US 4519809 A
A method for reducing the water sensitivity of an ether containing gasoline composition comprising mixing the ether component after it is prepared and while it is essentially water free with a selected paraffinic component before it is added to the gasoline.
1. A method for reducing the water sensitivity of an ether containing gasoline composition which comprises mixing an alkyl ether component having alkyl groups of 1 to 7 carbon atoms after it is prepared and while it is essentially water free with at least 40% by volume of a branched chain paraffin component having up to 11 carbon atoms and derived from the alkylation of an isoparaffin and an olefin before it is added to the gasoline.
2. The method of claim 1 wherein the ether component is a dialkyl ether with one alkyl group being a branched chain of 4 to 6 carbon atoms and the other alkyl group containing 1 to 3 carbon atoms.
3. The method of claim 2 wherein said branched chain paraffin component contains 6 to 11 carbon atoms.
4. The method of claim 3 wherein said paraffin is obtained from the alkylation of an isoparaffin having 4 to 6 carbon atoms with an olefin of 2 to 5 carbon atoms.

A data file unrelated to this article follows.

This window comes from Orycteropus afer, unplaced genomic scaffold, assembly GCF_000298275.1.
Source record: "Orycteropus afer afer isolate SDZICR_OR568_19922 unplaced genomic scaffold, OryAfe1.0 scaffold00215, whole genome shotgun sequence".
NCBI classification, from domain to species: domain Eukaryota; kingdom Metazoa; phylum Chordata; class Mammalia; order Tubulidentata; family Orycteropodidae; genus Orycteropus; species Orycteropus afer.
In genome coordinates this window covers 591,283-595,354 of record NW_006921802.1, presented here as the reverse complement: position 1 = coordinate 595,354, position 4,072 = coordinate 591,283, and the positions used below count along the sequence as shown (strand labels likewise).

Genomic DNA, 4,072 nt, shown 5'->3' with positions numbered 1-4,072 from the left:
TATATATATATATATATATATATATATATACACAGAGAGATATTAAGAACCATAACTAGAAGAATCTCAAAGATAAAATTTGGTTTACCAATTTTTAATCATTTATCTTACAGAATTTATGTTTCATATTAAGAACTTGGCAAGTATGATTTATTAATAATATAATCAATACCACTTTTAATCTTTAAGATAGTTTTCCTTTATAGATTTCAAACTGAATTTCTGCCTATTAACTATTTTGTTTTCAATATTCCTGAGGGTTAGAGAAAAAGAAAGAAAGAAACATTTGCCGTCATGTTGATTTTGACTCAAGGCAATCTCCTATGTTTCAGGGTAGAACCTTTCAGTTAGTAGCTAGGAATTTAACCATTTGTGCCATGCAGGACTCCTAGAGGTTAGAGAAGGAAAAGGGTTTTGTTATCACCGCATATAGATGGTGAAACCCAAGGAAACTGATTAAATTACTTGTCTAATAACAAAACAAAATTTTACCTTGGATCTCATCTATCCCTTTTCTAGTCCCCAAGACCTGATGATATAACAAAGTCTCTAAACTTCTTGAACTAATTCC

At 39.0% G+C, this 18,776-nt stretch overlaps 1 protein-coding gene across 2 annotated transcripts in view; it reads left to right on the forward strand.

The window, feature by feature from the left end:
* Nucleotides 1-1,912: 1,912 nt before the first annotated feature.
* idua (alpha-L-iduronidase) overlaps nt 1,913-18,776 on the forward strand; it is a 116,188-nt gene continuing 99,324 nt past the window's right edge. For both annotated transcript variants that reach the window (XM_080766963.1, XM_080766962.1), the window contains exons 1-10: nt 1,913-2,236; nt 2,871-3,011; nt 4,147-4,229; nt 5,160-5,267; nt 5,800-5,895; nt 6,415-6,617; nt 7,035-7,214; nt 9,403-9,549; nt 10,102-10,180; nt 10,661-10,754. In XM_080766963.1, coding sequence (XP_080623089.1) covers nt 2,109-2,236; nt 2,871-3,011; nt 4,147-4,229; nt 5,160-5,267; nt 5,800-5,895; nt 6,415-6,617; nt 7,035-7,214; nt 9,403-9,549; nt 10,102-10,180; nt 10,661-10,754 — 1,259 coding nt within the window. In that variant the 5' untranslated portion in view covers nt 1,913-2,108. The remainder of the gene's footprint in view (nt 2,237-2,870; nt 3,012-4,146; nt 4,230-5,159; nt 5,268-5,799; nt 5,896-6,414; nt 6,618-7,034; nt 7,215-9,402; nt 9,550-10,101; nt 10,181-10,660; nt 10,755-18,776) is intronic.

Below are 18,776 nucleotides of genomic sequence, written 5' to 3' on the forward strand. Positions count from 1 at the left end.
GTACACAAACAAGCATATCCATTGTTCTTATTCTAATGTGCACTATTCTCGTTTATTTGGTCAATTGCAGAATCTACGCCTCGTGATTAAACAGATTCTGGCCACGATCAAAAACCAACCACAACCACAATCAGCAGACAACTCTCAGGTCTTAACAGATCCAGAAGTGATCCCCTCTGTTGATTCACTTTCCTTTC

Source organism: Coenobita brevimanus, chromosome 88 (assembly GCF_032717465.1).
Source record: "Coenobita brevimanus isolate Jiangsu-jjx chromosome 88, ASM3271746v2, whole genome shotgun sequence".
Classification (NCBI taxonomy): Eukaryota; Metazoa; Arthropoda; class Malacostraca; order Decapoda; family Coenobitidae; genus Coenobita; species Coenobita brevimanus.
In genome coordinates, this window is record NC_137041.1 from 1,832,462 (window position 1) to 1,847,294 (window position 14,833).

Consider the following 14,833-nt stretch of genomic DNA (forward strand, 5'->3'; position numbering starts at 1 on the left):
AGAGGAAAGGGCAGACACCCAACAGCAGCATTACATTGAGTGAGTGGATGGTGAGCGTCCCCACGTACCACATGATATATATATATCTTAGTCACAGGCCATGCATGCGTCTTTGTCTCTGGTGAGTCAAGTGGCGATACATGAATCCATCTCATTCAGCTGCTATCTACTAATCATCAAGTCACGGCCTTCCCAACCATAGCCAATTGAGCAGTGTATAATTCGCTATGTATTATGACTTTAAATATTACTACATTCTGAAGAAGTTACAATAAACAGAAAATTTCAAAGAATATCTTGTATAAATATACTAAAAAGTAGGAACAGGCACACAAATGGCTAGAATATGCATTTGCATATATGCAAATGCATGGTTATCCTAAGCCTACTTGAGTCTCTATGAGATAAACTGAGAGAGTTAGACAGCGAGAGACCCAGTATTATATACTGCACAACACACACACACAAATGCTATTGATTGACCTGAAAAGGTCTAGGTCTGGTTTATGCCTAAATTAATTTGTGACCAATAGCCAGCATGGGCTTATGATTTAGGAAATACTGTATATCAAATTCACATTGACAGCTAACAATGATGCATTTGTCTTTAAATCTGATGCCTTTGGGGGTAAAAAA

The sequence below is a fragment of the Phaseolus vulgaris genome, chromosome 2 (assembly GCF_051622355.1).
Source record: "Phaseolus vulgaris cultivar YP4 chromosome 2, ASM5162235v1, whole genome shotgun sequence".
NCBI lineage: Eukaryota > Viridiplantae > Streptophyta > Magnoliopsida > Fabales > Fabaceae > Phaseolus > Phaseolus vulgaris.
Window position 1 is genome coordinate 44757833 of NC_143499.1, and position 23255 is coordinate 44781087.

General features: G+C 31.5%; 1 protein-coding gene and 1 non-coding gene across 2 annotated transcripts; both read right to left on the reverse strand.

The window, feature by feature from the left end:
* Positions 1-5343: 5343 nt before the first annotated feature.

5. The method of claim 3 wherein from about 50 to about 70% of said paraffin component is used in said ether/paraffin mixture.
6. The method of claim 5 wherein said ether has one branched chain alkyl group of 4 to 5 carbon atoms.
7. The method of claim 6 wherein the paraffin component has 7 to 9 carbon atoms.
8. The method of claim 7 wherein said ether is methyl tertiary-butyl ether.
9. The method of claim 8 wherein said paraffin component is derived from the alkylation of isobutane with an olefin of 3 to 5 carbon atoms.
10. The method of claim 9 wherein said ether component contains less than about 0.1 wt. % of water.
This invention relates to a method for reducing the water sensitivity of gasoline compositions which contain either additives.
The use of alkyl ethers to improve the octane ratings of gasoline compositions has been known for some time. This use has become of increased interest in recent years because of the environmental problems associated with lead and the resulting need to remove lead containing products from gasoline. While the removal of lead, and particularly tetraethyl lead, from gasoline, has alleviated the environmental problem, it has caused a reduced octane rating for the resulting fuel. This has necessitated the addition of other lead-free additives to gasoline to maintain the desired octane value.